Contributed by: Don WinnerBy Isabel Saint Malo - This week, Panama will host the Summit of the Americas, an important gathering of heads of state from throughout the hemisphere, first launched by U.S. President Bill Clinton in 1992.
The first-ever presence of both Cuba and the United States, along with every other nation in the region, makes this Summit an historic occasion before it even begins.
But beyond the breathtaking diplomatic opportunity the thaw between Cuba and the U.S. presents, there is much else on our agenda that deserves attention.
The overarching theme of the Summit is "Prosperity with Equity: The Challenge of Cooperation in the Americas." This could well be the rallying cry of all nations in our region. How do we develop fairly and justly? How do we close the income gap? How do we give everyone a voice in his or her destinies?
There is no doubt that Latin America is on the rise, economically. By 2020, Latin American GDP is expected to reach $10 trillionódouble that of 2010ówith 640 million active consumers. However, this prosperity has not been sufficiently and broadly shared by our people.
That is where the demand for equality begins. Equality is not just an ethical demand, but also a technical condition for the sustainable growth of our countries and for our future peace and stability.
While the Americas are enjoying a state of peace and--with perhaps one exception--political stability, we know this can be jeopardized if we, as a region, do not attend the most pressing challenges our people face today.
Democracy in our region, for example, is limited by inequality and inequities, and therefore to fight against these challenges is also to fight to strengthen democracy. It is the same for security, immigration, and energy resource scarcity. These in fact comprise the key subthemes of the agenda.
Indeed, the presence of all nations at the table means that we can put all the issues on the table, including sensitive questions like human rights, democracy, and civil liberties. We are a diverse hemisphere, with lots of ideas and many voices on these questions.
In fact, there will be a dedicated platform for civil society organizations at the Summit of the Americas in which citizens from all countries can freely discuss their cares and concerns. Because this forum is being run by a private NGO, not by the Government of Panama, we are all potential subjects of discussion or targets of criticism.
President Obama and President Varela, among other heads of state, are expected to be in the room for that discussion. That's healthy.
The U.S. has much at stake in the discussions in Panama City, which will range from climate change to commerce. Indeed, the U.S.' integration in the hemisphere is growing stronger by the day through our broad economic, security, and political cooperation. Panama, for example, is the fastest growing economy in the region.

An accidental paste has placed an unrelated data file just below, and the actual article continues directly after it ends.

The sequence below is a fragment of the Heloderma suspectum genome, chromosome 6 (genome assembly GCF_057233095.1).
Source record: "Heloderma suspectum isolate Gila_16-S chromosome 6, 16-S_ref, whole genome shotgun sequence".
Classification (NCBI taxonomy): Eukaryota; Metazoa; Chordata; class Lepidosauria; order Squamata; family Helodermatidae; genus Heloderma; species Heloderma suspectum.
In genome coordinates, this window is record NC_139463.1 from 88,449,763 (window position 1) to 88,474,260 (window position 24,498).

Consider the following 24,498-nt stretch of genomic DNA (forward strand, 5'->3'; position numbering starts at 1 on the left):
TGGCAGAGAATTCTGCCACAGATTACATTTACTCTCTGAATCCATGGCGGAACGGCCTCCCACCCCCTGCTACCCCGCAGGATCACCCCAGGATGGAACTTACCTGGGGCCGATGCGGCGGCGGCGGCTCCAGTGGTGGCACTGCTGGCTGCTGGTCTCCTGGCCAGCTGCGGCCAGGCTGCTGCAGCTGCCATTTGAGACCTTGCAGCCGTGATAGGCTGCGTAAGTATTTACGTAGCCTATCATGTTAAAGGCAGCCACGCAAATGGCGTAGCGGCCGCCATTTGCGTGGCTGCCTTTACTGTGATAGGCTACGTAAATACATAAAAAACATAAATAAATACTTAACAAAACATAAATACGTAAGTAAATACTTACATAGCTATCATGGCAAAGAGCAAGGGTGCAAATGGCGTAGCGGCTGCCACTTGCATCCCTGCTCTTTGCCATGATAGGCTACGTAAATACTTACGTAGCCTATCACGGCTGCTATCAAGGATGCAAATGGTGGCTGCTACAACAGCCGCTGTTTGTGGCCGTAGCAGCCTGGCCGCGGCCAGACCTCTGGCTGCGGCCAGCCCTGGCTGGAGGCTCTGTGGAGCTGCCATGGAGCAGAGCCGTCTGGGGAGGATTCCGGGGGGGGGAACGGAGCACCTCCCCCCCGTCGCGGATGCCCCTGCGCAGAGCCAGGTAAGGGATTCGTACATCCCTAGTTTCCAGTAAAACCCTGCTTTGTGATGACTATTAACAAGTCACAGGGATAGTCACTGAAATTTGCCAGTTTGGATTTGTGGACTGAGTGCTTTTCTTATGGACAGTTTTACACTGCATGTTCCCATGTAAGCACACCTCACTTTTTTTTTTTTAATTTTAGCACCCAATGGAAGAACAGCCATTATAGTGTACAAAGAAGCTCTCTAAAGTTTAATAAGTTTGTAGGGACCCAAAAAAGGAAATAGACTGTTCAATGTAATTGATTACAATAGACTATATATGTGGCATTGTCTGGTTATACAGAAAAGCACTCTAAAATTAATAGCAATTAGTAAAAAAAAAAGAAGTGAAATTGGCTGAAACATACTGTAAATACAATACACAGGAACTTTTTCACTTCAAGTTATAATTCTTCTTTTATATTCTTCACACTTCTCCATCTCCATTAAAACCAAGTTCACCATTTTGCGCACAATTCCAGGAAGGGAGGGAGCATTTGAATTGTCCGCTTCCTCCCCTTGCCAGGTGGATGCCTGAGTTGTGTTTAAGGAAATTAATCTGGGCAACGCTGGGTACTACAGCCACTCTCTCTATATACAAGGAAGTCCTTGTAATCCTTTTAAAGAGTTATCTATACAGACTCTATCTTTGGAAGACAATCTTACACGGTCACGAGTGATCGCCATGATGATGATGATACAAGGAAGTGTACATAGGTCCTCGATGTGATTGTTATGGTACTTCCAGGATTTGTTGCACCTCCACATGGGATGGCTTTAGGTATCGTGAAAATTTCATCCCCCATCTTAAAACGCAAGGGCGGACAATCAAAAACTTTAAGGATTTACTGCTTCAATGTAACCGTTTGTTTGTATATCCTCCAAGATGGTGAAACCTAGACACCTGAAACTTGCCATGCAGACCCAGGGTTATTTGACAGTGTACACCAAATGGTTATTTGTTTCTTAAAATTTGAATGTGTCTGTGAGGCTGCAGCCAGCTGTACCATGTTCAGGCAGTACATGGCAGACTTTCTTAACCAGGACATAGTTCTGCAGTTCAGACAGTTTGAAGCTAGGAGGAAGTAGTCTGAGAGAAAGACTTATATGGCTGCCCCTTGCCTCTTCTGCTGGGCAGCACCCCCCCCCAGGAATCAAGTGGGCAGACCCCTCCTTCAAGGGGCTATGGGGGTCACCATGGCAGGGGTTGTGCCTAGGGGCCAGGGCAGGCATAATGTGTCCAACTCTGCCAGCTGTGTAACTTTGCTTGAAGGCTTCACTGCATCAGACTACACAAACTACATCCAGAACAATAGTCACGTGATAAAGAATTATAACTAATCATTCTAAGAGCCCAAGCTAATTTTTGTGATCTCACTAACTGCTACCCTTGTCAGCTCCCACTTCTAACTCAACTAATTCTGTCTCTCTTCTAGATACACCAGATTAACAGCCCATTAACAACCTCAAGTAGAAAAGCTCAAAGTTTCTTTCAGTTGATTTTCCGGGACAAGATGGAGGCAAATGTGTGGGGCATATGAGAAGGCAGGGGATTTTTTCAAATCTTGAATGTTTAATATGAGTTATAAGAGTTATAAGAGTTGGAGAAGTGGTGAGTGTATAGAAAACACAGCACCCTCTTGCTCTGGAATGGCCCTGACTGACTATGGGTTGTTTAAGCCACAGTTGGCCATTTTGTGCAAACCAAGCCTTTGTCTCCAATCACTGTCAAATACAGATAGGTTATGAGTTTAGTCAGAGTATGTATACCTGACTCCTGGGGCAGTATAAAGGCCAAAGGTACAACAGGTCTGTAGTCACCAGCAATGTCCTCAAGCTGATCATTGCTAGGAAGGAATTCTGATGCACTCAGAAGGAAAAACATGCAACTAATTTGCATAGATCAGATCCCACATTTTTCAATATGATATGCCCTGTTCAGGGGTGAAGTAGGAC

Our largest trading partner is the United States -- accounting for approximately 23 percent of all two-way trade. U.S.- Panama trade grew by roughly 20 percent to more than $10 billion in 2012 and has only continued to increase since the U.S.-Panama Trade Promotion Agreement (TPA) went into effect in October 2012.
The expansion of the Panama Canal will only enhance the importance of U.S. trade with Panama and throughout Latin America and the jobs it will support in both North and South.
It is truly fitting that this historic Summit be hosted in Panama. The first meeting of Heads of State from the Americas was held in Panama back in 1956, in what is now the headquarters of the Panamanian Foreign Ministry.
And just a year ago, we celebrated the 100th anniversary of the Panama Canal. This was of course an important historical event that transformed global commerce, but it also symbolically inaugurated what has become our traditional role in promoting dialogue and consensus between nations.
This is precisely the role we wish to play at the Summit by bringing together a group of nations with far more in common than we are separated by. The participation of Cuba and the U.S. is the most powerful symbol of our need and ability to transcend differences and work towards a positive outcome.
It is undeniable that the time for the Americas has come. Prosperity is on the rise. Dreams are awakened. By breaking down barriers and the old dividing lines, we can at last unlock the potential of our people. We can help lift them up. We can give them a stake in the stability of their countries and their neighbors.
The precondition is equity. Our progress towards equity in the upcoming Summit will be the ultimate measure of its success. (CNN)